Love of Christ is the key to everything necessary to get to heaven. But this love is not just an emotion, a good feeling, but a desire to imitate Christ, to do the will of the Lord absolutely, without deviation, to obey His commandments (“If you love me, you will keep my commandments.” John 14:15) and to take care of his flock, as Christ wills, for as long as Christ wills, and even to the point of laying down one’s life for the flock, as Christ did. That is what Christ asked of Peter three times in order to drive home this most necessary of all truths, that love of Christ means doing his will, and doing his will means laying down one’s life for His flock, tending, feeding his sheep entrusted to one’s care. Love is the way to Eternal life, and Love means serving Christ in the taking care of his flock.

    It’s all too tempting for us, however, to simply write this off as something commanded of Peter alone. After all, he said first, “Peter, do you love me more than these,” and this greater love indicated Peter’s higher office, demanding a greater love. Thus we might be tempted to say that Peter and the other Apostles alone were called to tend the sheep in the Church, but that is only a part of the truth of this commandment, and it cannot stop there. The truth is that we are all called to love Christ in this way, because there is no other way to heaven. And if Peter is called to love Christ more because His office demands it, that does not mean, cannot mean, that we are not asked as well by Christ, do you love me? Love is the only way to heaven, and so we too are asked by Jesus, do you love me, indeed, do you love me more than what the world means by love? Do you love me enough to stretch out your hands and be bound by me, and be led where, without this greater love, you would not go? And likewise he says to all who love him in this greater way, love Him more than others love, to each in his own vocation in the Church, feed my sheep.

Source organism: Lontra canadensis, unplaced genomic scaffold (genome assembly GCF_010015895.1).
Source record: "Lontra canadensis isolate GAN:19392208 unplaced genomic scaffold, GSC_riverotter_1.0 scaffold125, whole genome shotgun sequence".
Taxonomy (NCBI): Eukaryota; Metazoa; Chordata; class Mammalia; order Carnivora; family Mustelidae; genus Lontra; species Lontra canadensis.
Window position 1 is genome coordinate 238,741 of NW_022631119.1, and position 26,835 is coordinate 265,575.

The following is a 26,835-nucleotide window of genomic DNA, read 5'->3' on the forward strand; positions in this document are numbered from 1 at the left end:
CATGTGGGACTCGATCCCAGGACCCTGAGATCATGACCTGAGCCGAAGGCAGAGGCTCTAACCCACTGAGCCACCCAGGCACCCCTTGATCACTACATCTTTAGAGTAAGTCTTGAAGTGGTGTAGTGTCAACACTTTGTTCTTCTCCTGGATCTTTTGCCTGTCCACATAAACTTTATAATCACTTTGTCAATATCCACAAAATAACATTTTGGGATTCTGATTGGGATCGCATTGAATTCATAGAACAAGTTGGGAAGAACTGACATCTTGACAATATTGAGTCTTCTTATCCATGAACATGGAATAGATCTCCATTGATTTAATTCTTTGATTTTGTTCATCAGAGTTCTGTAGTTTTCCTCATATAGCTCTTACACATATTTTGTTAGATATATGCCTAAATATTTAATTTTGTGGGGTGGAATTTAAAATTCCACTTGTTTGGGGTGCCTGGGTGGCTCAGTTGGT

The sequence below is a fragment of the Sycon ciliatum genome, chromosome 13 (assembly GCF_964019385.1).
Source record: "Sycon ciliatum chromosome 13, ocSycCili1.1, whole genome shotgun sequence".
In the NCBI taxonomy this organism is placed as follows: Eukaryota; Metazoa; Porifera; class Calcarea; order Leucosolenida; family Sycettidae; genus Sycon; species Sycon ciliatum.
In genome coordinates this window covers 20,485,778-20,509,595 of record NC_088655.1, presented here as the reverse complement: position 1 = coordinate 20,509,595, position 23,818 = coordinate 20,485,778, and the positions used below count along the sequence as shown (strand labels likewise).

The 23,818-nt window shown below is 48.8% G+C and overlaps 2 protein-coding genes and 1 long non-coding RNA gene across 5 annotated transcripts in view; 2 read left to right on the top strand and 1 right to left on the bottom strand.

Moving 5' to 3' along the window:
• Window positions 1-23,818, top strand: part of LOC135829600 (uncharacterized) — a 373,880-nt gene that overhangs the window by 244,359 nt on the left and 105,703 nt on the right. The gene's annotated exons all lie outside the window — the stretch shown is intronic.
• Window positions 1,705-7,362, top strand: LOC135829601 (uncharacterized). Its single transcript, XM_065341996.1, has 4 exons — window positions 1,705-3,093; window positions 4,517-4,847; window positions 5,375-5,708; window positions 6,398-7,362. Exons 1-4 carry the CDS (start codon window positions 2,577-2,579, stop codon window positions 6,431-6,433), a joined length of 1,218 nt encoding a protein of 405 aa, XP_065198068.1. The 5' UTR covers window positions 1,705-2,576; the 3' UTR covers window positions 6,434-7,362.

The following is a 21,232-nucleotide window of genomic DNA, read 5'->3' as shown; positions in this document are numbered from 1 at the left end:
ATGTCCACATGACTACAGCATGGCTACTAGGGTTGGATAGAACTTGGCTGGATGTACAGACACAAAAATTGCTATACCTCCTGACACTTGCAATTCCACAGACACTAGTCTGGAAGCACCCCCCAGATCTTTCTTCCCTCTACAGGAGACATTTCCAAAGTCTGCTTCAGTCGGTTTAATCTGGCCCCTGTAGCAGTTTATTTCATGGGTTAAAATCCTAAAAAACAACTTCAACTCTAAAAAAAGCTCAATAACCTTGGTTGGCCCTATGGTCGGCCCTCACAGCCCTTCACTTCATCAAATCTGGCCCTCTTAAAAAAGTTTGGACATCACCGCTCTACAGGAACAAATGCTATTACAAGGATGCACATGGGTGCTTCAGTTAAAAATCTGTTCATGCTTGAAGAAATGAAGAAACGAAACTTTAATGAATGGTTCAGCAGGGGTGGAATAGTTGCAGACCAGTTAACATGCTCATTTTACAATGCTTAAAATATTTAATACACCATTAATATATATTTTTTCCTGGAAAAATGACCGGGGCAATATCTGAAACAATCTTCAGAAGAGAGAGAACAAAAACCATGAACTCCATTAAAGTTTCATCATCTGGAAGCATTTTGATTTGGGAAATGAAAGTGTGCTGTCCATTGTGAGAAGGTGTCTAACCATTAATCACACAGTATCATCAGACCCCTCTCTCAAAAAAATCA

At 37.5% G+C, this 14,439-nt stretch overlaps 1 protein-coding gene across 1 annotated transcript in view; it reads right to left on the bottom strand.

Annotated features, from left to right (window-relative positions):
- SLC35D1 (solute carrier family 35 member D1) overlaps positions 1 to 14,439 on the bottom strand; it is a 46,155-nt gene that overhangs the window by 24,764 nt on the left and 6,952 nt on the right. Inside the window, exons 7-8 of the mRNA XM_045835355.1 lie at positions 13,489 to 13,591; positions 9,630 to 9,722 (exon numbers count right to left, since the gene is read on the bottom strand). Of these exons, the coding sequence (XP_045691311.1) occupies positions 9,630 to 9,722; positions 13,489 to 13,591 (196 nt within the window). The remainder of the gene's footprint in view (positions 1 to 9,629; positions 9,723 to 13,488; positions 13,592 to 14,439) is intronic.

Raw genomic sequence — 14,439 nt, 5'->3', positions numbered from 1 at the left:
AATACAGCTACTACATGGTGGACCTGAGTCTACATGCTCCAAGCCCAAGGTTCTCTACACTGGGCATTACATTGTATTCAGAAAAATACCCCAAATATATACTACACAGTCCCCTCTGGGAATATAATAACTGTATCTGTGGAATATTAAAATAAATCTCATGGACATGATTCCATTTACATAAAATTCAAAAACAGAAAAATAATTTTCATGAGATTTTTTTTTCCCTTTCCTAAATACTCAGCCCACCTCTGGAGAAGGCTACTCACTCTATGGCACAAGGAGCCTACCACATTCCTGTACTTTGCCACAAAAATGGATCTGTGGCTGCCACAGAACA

Does he not require this of parents, if they love Him, to feed their little ones, his little ones, to feed them with his doctrine and his holy gifts, to lead them toward Heaven as their true home? Is this not tending his flock, feeding his sheep as the result of a greater love, a love that lays down one’s life for Christ and for his sheep?

And does he not require of Christian husbands and wives that they lay down their lives in service to each other? This too is “tending His sheep” is it not, and out of that greater love that the world does not know? Does He not require all his followers, those who obey His command to follow him, to lay down their lives in so many different ways in their daily lives to tend the flock that Christ died for, and even the sheep who have gone astray, and even the sheep who are not yet of his flock? Is it not the “greater love” that tends this flock the greater love of charity, and is this love not lived out in all manner of good works, to lead His little ones to the Shepherd of their souls?

    All we have to do is listen to the Gospel with faith, and we will hear the words of Christ directed to Peter speaking to each of us as well. Do you love me…. then tend my sheep. Then we too will be glad to suffer for His name, to lay down our lives for His flock, and then we too shall have a truly firm hope of one day being among those who share that same love forever in His Kingdom singing His praises without end. Amen

    

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Categories: Homilies